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Matthew Boulton inkwellThe Museum of Writing (MoW) is a rare and unusual collection of artefacts that reflects the culture and history of writing throughout the world from c. 3000 BC to AD 2010. The collection has objects which not only demonstrate how different scripts have developed through the centuries and on different continents but also how writing from around the world has employed different surfaces and substances for different purposes.

The Museum of Writing (MoW) is owned by the Institute of English Studies (IES), which is part of the School of Advanced Study in the University of London. MoW is a large assemblage of artefacts amassed over more than five decades by Mr Alan Cole. As such it is a highly personal collection, which sets out vividly to illustrate the history of writing over the last five thousand years. It was acquired by the Institute with the help of Mr Cole and his family in November 2010.

The collection is considerable, comprising around 100,000 items illustrating the history of writing over some 5,000 years. Some parts of the collection consist of individual, distinctive items such as a Sumerian pictographic clay tablet, a Roman inkwell, and a scrap of very early paper from Baghdad. Other sections consist of many small individual pieces, such as a quite remarkable collection of nineteenth-century decorative pen nibs.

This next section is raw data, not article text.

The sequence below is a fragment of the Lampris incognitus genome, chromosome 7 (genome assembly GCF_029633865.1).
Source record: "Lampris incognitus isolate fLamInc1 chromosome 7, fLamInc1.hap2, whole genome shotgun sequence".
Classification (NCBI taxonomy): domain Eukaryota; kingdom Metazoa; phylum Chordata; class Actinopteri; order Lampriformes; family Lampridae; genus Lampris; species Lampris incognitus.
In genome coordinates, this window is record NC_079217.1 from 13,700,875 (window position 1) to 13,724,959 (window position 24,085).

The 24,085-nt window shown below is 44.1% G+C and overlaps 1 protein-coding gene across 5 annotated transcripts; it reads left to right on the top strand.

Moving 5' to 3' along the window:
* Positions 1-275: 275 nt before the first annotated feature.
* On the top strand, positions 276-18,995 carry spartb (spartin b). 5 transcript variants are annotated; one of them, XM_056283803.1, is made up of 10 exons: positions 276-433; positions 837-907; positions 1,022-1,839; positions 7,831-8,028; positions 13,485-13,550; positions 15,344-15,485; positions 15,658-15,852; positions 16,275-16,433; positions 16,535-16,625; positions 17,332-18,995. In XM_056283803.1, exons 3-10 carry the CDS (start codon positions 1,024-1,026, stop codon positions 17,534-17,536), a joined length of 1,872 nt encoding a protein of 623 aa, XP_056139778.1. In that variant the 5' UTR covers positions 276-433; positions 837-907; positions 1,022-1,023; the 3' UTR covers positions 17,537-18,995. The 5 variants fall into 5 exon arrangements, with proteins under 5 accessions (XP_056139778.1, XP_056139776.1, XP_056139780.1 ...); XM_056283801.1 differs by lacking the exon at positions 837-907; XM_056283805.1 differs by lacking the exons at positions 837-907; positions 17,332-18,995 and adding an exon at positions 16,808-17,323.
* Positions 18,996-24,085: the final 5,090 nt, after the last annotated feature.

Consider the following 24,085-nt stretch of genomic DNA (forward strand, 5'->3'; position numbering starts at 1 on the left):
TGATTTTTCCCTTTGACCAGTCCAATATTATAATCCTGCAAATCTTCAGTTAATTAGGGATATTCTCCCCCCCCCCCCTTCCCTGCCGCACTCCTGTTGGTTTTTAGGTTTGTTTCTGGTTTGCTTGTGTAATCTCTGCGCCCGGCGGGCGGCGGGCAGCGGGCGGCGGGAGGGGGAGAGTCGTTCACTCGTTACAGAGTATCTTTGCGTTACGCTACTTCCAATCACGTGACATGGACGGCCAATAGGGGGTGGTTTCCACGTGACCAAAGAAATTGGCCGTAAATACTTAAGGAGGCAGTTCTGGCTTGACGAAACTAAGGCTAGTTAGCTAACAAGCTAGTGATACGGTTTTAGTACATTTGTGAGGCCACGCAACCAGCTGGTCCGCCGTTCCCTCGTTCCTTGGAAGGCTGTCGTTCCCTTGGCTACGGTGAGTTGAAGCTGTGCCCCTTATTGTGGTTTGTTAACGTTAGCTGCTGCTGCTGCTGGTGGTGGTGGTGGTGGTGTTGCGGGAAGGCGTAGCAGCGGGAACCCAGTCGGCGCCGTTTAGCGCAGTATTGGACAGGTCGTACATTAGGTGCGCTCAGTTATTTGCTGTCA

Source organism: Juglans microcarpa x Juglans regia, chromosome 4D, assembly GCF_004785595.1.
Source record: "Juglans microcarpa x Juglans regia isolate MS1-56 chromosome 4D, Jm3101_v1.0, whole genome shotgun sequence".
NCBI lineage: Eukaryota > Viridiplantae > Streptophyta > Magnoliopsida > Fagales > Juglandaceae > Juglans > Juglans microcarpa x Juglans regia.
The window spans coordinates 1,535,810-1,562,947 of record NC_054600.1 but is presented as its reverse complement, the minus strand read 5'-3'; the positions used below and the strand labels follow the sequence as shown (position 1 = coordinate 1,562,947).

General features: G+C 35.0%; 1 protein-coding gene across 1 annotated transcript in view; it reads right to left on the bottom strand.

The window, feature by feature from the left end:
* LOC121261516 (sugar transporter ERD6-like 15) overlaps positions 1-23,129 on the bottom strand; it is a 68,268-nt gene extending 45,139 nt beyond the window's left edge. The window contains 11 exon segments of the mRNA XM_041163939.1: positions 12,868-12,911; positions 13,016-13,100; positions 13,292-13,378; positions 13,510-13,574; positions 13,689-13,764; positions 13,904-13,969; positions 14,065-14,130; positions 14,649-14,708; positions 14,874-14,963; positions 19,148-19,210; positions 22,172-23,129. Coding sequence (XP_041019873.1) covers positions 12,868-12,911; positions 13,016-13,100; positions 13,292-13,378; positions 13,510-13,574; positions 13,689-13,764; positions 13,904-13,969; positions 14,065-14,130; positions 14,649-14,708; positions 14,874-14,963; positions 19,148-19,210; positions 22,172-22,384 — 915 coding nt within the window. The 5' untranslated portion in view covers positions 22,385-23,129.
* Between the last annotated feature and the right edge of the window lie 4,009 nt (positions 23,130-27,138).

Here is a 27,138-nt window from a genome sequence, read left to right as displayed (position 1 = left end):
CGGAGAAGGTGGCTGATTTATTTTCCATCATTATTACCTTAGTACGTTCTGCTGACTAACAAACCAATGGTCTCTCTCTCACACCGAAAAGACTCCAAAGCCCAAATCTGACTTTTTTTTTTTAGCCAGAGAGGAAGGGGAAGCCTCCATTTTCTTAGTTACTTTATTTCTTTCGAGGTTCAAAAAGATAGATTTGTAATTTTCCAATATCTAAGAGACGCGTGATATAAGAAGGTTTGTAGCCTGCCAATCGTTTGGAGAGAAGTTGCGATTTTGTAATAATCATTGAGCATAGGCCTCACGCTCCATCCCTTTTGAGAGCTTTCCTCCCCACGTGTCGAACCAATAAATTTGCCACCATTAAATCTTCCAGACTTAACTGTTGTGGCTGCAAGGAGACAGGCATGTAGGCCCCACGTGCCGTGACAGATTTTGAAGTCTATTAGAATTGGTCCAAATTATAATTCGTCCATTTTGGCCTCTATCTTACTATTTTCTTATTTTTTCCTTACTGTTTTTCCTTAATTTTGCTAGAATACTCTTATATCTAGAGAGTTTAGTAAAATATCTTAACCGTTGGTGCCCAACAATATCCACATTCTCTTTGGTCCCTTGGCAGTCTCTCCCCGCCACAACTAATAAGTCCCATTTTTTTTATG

Given the size and diversity of the collection – and the fact that it is housed in the University’s Senate House in central London – there was no possibility of finding the space to put even a modest portion of it on public display. Despite its name, therefore, the Museum of Writing in its entirety remains as a research collection in Senate House Library. Indeed, formally it is known as ‘The Museum of Writing Research Collection’. It is available on request to those undertaking scholarly research in the history of writing and allied disciplines. However, both Alan Cole and the IES were very keen to make available to the public a representative range of artefacts that would offer a richly-illustrated introduction to the history of writing. Hence the creation of the ‘Virtual Museum of Writing’ (VMoW).

Apart from the marvellous array of extraordinary objects it offers, the VMoW is distinguished by two features. Firstly, it puts a great emphasis on the personal nature of the collection. Lots of museums and galleries had their origins in individual collections but, given that most of these were long in the past, the voices of the collectors have been lost. We were fortunate that Alan Cole remained hale and hearty, so was able to provide explanations for how, why, and in what circumstances he acquired certain objects. Much of this information is now contained in the descriptions attached to some of the individual artefacts in VMoW, or in the interviews with Alan Cole that are available on the Virtual Museum’s home page. Secondly, and partly determined by the above, this is a collection which is dynamic. Some of the items on display are subject to academic discussion (and we make clear on each record where this is the case). As such the collection is, as any proper academic discipline is, subject to questioning and to re-evaluation. This makes the VMoW in part an exercise in crowd-sourcing. Thus we welcome contributions in the form of additional information or re-interpretation sent by users through the home page. All such communications will be acknowledged and additions and / or corrections, if necessary, will be made.